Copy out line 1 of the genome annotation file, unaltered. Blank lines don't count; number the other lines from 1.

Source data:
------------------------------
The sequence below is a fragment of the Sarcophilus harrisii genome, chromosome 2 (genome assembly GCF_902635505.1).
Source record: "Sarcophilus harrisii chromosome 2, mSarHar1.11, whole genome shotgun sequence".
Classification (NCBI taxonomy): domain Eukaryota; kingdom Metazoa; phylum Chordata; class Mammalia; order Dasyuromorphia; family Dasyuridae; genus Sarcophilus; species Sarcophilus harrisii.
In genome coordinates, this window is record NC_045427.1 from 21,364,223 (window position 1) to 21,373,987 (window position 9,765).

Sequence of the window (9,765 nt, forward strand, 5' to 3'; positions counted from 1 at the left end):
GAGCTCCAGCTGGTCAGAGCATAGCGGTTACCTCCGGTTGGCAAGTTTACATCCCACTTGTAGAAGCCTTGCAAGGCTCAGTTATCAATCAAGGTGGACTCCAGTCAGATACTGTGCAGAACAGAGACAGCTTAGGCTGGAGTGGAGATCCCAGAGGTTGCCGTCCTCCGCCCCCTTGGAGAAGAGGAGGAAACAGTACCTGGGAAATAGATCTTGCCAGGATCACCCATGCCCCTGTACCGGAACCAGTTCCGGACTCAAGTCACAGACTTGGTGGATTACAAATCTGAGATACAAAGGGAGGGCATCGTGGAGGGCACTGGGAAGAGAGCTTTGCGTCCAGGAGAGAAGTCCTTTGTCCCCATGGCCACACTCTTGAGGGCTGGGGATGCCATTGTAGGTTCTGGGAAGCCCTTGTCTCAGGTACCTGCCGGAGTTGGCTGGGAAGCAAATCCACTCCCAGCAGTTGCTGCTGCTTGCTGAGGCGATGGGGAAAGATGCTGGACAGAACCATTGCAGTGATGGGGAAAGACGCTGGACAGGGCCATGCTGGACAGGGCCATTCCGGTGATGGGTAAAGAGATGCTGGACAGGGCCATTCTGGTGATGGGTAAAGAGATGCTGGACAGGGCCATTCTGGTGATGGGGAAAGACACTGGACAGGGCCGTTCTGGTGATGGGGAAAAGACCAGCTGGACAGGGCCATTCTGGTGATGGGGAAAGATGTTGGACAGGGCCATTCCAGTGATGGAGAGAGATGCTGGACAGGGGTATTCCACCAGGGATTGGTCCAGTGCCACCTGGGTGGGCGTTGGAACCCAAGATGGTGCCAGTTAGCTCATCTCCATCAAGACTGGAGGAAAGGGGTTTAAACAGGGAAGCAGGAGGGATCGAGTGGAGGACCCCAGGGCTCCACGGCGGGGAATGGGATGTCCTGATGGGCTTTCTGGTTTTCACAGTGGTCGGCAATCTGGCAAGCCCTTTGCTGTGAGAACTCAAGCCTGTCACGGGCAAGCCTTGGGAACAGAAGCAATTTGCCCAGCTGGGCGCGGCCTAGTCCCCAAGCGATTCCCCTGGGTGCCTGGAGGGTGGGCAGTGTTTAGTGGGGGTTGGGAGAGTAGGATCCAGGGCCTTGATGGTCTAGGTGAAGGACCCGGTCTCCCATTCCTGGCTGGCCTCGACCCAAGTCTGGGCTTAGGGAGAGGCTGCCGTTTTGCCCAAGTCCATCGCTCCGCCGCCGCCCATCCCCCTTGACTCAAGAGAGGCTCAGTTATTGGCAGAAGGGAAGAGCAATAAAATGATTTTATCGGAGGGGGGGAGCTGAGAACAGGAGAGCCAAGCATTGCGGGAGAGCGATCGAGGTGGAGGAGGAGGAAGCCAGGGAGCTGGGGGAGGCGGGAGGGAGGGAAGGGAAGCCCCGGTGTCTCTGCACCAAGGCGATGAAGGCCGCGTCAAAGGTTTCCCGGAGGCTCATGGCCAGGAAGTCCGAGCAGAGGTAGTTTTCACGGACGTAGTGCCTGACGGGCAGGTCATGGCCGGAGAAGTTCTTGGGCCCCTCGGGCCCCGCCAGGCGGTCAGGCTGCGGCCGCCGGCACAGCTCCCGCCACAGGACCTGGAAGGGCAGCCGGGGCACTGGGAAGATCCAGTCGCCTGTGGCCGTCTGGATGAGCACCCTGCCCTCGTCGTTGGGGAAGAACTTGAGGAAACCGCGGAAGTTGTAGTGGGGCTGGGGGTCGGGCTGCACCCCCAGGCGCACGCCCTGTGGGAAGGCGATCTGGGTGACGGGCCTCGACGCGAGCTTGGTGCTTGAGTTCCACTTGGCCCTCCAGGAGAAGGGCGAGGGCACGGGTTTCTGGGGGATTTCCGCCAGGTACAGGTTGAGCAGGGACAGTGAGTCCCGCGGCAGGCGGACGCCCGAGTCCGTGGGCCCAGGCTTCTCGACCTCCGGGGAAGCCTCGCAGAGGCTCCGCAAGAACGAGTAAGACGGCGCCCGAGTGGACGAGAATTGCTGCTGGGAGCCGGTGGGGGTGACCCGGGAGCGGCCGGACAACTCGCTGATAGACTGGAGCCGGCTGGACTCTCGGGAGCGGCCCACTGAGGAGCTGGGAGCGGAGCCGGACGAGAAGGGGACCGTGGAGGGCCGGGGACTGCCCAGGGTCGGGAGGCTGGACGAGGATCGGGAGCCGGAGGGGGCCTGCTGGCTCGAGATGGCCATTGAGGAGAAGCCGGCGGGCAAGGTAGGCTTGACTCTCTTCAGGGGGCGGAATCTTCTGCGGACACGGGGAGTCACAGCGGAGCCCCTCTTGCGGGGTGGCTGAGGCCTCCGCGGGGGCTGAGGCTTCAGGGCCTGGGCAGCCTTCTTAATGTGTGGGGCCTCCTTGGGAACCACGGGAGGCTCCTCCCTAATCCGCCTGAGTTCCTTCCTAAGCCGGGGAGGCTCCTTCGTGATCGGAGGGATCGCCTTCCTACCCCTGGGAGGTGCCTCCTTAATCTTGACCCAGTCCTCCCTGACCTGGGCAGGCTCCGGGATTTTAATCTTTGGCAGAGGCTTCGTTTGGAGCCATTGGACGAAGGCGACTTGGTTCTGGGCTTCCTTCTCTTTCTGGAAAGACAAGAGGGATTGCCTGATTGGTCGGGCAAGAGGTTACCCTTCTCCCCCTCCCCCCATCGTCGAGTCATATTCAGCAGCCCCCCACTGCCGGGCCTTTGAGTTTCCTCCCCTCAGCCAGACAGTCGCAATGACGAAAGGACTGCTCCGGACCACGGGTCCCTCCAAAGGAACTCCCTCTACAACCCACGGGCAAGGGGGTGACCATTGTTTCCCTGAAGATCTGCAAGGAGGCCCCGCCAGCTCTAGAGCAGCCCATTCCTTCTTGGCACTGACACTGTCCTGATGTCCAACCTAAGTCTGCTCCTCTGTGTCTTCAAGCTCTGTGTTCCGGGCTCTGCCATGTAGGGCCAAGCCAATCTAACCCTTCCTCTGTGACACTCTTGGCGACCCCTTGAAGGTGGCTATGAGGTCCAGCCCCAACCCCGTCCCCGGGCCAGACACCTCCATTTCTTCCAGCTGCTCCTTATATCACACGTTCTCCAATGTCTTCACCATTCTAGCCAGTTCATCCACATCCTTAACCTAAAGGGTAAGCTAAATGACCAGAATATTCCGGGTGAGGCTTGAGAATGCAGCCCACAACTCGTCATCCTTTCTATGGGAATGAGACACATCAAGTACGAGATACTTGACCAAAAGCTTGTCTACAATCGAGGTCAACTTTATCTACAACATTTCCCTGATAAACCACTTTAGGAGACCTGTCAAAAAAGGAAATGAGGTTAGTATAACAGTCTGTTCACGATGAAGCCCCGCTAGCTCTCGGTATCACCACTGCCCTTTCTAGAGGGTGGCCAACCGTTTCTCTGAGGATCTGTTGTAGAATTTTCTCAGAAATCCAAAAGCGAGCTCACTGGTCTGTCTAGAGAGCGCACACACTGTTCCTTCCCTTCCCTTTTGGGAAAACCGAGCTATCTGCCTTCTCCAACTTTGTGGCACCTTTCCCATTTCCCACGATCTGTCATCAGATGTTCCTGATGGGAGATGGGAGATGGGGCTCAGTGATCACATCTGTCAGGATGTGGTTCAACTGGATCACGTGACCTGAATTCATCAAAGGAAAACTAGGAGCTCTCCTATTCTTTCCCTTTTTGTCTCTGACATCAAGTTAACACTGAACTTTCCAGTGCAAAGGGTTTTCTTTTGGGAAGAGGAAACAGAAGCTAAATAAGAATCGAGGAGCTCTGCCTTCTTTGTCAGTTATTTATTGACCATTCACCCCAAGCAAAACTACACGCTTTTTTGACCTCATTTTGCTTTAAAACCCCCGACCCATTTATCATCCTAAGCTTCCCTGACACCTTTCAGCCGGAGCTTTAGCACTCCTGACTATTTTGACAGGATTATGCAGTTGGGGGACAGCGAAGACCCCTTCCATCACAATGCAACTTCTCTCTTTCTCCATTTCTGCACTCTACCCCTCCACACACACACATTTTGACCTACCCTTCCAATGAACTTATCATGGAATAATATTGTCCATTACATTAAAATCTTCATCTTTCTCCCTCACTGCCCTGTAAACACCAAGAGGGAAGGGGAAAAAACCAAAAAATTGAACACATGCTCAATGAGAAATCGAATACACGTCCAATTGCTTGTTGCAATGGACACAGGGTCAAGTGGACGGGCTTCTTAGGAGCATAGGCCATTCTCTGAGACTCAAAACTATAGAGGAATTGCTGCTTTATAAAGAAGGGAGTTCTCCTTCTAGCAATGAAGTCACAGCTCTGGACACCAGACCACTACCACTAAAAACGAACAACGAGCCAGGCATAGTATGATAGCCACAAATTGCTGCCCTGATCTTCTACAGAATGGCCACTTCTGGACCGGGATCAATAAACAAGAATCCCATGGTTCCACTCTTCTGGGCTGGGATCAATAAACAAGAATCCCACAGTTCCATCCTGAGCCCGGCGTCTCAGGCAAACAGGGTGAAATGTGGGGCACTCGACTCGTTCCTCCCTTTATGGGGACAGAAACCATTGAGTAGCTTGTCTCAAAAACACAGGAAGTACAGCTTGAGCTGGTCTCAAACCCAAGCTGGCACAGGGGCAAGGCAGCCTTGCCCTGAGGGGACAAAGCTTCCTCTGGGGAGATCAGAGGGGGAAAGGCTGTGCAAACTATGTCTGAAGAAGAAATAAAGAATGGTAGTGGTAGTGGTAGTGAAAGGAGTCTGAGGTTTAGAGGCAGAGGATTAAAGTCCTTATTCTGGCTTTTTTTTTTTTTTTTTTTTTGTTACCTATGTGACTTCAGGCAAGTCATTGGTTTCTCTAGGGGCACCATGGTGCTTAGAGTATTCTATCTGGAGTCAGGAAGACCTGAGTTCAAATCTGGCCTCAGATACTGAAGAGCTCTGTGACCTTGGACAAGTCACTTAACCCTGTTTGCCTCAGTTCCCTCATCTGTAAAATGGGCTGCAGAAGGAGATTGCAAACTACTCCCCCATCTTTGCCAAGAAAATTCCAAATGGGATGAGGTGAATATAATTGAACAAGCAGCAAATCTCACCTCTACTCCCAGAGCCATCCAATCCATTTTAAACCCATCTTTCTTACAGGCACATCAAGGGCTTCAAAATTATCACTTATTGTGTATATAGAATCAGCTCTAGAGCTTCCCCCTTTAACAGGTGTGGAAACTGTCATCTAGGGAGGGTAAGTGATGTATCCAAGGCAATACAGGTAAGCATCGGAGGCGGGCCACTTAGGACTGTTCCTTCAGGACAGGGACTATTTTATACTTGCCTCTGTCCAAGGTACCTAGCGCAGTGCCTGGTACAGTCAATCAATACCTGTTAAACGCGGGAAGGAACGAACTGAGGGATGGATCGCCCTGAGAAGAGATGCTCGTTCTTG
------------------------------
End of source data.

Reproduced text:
The sequence below is a fragment of the Sarcophilus harrisii genome, chromosome 2 (genome assembly GCF_902635505.1).